Only days left until the third Tralee International Marathon, and all the work is done now. It will also be my third time running it, and, if I manage to avoid injury between now and Sunday, will be my first time doing it uninjured – last year I ran it with a dislocated hip bone (ouch!) and the year before I had a slightly less serious knee injury (but I was a lot less fit, and it was my first marathon!).
I really look forward to Tralee, as, not only is it my hometown marathon, but it was also the first marathon I ran, and little did I know, as I suffered and cursed my way through that first one, that it would kick off a love affair with distance running that only gets stronger as I go on.
I hated every moment of my first marathon – I hated the training, I hated the short runs, I hated the long runs even more, and I hated pretty much every mile of the marathon itself. I couldn’t understand what kind of masochists did this stuff for enjoyment. I struggled in last and forlorn in my training group on every long run, and was in constant pain, even when I wasn’t running. Every week threw up a new muscle to strain, and I would have to crawl out of the car and into an epsom salts bath after I had run any distance. My knees, feet, hips, and toes were sore all the time. On the day of the marathon itself, I felt like crap from early on, and spent most of the race on my own, my training group having gone far ahead and out of sight. Many times I considered quitting. The only thing that got me to the line was the knowledge that my sons were waiting to see me finish, and I feared letting them see me as a quitter more than I feared going on. That, and the thought that, as soon as I finished this, I would go home, burn my runners, and never, ever, run again.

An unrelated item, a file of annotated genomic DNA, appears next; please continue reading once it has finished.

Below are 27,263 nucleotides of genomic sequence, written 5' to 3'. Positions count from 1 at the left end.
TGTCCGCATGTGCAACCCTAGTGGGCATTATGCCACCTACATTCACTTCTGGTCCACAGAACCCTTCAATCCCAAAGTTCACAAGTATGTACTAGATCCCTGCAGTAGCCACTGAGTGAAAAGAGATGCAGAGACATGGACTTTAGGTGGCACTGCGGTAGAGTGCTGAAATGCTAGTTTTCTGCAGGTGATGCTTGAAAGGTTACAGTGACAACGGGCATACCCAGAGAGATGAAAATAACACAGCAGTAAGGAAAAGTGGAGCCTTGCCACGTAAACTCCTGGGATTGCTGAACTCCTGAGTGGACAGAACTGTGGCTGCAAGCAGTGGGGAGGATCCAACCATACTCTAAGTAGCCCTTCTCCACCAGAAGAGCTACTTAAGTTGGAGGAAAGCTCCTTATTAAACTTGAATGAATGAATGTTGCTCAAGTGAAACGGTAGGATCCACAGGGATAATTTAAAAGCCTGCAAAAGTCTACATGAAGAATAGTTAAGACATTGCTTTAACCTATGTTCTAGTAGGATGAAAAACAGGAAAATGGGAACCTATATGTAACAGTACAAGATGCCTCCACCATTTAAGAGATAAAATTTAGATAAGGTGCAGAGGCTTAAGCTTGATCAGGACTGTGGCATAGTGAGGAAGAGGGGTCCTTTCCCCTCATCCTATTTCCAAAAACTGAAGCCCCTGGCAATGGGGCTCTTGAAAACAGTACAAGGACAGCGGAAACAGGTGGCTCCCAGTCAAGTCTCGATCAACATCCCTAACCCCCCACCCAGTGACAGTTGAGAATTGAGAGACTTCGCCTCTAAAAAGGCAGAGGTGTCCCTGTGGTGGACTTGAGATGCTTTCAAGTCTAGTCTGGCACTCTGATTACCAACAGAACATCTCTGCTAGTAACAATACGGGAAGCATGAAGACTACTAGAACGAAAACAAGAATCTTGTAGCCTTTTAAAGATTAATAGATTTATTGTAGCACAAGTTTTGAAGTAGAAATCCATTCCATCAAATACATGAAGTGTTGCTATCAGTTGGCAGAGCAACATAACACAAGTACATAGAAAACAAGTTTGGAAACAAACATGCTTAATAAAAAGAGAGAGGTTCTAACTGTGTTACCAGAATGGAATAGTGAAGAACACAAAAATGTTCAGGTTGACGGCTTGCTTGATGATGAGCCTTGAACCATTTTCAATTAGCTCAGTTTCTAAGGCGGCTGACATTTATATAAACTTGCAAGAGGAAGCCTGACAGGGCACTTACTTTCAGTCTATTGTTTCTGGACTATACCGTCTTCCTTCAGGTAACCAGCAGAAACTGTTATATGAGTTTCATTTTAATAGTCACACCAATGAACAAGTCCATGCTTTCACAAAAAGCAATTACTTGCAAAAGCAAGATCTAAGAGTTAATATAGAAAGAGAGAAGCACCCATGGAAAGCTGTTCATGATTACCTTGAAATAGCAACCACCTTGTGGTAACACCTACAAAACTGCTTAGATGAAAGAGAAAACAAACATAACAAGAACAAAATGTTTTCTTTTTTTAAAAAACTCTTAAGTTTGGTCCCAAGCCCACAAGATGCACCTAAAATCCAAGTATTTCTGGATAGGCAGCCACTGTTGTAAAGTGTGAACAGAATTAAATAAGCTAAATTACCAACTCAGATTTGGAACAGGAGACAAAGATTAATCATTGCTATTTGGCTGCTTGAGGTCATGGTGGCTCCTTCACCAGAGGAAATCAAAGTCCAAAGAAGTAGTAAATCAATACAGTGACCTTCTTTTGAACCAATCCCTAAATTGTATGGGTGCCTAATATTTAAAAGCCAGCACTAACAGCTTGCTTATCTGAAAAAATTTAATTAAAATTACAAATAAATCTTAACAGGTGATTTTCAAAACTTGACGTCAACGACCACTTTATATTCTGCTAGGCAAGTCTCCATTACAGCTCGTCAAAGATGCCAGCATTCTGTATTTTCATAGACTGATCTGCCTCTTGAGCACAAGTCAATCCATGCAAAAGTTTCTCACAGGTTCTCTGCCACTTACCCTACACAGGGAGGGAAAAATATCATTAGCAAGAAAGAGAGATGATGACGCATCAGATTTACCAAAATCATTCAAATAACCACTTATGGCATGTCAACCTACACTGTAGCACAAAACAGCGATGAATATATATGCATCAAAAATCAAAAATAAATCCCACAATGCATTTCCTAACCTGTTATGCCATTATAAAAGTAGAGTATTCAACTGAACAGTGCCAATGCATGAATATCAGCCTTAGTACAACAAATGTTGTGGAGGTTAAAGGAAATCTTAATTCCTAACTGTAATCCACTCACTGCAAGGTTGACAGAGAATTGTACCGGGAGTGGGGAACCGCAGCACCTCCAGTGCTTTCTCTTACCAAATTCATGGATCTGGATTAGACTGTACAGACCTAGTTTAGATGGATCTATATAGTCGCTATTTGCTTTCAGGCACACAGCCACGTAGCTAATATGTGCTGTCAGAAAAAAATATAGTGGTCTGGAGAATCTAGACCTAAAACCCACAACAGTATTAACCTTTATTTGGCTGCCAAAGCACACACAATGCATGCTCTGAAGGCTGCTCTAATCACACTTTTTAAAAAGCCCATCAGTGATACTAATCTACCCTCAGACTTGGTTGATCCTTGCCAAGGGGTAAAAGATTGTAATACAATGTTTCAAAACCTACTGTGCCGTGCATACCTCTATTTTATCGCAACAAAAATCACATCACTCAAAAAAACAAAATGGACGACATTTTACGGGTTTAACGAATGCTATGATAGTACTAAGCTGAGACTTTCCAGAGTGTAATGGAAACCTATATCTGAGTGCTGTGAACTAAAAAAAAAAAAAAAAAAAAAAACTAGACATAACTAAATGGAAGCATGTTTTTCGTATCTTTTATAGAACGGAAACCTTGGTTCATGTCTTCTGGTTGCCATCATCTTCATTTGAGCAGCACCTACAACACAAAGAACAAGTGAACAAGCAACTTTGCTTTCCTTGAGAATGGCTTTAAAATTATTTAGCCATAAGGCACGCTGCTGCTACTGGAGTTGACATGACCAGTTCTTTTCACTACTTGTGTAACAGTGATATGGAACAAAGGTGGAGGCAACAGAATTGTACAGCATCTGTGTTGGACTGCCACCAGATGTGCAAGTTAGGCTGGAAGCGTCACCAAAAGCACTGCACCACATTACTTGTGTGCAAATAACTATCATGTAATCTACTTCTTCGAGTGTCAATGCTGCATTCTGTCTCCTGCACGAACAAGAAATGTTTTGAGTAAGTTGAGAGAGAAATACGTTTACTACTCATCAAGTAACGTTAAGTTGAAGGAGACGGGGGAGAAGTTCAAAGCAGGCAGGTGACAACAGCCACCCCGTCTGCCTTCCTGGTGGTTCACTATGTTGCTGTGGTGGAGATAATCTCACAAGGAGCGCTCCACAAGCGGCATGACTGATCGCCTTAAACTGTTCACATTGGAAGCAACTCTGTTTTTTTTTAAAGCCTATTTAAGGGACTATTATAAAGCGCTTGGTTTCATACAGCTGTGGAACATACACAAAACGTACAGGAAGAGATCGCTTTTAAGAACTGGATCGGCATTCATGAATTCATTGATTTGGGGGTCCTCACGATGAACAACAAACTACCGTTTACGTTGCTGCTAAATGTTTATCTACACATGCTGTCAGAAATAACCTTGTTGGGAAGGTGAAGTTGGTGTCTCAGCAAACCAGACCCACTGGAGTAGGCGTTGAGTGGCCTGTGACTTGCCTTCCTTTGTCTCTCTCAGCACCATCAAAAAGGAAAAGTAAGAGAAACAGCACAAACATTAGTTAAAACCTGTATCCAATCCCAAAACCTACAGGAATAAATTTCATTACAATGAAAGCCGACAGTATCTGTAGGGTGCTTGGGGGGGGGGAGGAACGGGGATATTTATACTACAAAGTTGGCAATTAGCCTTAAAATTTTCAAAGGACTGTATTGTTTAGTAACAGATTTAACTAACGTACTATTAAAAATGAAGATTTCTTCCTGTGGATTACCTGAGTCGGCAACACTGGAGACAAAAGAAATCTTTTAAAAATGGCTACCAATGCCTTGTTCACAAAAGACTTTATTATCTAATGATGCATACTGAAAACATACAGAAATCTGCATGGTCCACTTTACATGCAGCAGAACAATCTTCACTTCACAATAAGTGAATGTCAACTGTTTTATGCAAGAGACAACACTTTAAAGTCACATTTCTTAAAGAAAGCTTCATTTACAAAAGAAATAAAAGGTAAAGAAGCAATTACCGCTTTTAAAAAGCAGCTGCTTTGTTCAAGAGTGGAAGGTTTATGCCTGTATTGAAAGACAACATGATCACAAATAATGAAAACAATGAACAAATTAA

When I eventually got to the finish line, 6 hours and 3 minutes after I started, I collapsed into the arms of one of the Red Cross medics.
Then I went home and signed up for another marathon. I’ve been running them since, with a couple of ultramarathons thrown in for good measure. It’s like one of those awful Hollywood romantic comedies, where the two stars hate each other, but you know they are going to end up falling in love.
I don’t know when I went from hating running to loving it – it didn’t happen in some sudden, Eureka moment, though it did happen quite quickly. I think it was when I started to train for my second marathon, and I began to get a little bit fitter, and a little bit quicker, so that I ran with people instead of behind them. I started to see the runs as a challenge rather than something to be endured, and finishing them in a decent time as an achievement in itself. But it was when I trained for my first ultra that I really began to love running. My form improved, and the pain of the long runs went. I began to feel like a real runner rather than a pretender, and my whole outlook changed. Now running is a big part of my life, and something that I truly love doing.
I hope that many of those who run their first marathon in Tralee next Sunday come to feel the same way.